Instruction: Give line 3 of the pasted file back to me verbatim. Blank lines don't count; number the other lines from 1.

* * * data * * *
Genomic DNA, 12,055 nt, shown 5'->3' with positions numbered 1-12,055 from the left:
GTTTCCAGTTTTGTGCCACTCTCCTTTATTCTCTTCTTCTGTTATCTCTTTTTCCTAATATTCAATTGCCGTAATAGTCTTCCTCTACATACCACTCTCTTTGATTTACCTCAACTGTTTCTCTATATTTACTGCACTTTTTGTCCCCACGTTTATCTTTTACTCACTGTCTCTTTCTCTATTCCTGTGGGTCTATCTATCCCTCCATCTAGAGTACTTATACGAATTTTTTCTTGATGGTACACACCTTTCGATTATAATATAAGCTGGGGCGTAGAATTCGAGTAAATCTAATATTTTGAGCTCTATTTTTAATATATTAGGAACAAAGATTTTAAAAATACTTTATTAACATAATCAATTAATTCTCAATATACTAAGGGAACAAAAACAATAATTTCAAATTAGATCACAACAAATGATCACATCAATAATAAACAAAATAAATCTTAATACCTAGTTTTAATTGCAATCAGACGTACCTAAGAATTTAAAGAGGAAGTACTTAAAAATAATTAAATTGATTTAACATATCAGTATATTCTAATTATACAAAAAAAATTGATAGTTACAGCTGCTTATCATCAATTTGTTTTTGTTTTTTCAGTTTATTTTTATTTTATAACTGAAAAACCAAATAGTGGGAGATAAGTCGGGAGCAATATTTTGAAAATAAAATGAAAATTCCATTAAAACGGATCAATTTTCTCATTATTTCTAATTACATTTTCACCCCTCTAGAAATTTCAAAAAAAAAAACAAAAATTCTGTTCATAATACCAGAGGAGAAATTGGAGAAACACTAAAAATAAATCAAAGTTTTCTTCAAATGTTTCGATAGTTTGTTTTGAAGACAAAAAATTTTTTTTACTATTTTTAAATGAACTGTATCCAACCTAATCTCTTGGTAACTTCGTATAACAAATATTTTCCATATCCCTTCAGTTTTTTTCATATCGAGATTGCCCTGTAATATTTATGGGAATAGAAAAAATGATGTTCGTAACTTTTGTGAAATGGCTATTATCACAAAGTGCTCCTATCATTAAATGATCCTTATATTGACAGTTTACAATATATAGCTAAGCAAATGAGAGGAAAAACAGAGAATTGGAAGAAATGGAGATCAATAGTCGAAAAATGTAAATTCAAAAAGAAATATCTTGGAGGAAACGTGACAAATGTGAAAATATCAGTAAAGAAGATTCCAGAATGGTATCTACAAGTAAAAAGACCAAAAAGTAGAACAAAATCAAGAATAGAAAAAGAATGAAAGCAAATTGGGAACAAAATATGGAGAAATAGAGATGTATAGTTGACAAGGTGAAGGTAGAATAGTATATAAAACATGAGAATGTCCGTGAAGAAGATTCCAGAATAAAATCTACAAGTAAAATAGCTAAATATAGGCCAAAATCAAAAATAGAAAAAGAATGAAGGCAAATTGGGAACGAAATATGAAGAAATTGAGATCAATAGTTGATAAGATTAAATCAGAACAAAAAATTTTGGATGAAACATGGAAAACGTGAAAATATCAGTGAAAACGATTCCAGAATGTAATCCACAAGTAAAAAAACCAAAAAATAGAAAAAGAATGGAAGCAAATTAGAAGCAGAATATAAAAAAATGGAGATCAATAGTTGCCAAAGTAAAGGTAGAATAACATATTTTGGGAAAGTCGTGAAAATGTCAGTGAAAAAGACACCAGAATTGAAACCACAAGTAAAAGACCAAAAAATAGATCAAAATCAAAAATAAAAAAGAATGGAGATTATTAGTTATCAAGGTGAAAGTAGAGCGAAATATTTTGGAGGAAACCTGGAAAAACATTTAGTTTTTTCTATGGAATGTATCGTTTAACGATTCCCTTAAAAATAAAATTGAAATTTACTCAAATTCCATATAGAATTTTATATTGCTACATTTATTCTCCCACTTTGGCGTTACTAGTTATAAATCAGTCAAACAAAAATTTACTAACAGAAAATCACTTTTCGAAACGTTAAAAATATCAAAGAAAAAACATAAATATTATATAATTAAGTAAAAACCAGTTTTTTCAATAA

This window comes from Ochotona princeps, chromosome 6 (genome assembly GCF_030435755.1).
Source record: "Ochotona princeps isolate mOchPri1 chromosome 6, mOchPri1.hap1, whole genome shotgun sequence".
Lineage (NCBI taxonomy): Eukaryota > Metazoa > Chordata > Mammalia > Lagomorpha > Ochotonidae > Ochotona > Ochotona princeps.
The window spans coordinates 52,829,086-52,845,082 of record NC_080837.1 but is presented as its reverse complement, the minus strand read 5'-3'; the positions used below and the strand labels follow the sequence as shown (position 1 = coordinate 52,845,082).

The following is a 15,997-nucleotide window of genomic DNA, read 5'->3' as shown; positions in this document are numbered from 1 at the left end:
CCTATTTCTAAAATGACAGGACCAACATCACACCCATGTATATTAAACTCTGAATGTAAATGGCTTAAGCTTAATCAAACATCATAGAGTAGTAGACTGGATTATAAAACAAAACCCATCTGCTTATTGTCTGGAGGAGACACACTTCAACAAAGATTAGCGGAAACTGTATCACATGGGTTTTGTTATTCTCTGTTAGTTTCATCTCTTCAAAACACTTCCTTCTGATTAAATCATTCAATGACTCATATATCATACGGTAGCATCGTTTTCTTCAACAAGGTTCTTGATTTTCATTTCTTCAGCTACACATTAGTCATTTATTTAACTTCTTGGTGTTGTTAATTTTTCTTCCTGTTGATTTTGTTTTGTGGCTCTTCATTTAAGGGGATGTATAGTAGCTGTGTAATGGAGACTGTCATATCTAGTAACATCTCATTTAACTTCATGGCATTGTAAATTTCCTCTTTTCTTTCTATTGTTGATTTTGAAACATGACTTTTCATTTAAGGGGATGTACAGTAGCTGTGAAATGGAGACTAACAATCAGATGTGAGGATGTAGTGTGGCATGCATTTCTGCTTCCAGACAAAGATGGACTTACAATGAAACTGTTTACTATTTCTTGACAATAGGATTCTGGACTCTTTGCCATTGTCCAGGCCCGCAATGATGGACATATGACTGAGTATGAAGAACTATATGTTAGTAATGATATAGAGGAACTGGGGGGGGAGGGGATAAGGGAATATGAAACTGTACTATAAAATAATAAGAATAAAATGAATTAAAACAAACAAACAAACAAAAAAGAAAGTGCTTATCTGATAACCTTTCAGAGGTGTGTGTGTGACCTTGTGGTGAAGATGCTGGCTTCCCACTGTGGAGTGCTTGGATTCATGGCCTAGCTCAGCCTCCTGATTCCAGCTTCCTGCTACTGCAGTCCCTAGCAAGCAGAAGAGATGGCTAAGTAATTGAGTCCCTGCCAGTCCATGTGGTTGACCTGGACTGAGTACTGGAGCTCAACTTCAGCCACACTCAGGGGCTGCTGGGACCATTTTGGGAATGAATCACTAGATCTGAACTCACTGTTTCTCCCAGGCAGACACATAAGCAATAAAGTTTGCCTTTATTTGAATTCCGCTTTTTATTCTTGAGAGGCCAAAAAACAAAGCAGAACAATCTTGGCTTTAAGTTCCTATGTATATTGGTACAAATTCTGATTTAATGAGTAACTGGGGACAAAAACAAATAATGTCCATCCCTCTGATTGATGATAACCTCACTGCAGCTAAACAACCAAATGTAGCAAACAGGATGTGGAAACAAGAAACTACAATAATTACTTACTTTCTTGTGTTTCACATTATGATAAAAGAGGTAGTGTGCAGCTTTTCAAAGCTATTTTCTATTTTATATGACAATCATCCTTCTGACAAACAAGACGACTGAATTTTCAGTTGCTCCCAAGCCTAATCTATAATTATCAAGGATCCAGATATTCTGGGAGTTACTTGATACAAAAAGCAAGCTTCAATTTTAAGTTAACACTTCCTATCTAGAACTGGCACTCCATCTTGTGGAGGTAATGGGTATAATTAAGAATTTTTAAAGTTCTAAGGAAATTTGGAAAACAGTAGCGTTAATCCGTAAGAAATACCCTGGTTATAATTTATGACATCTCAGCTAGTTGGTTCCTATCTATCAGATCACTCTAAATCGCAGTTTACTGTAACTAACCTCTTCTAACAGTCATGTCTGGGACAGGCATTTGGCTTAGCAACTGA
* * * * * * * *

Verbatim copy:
This window comes from Ochotona princeps, chromosome 6 (genome assembly GCF_030435755.1).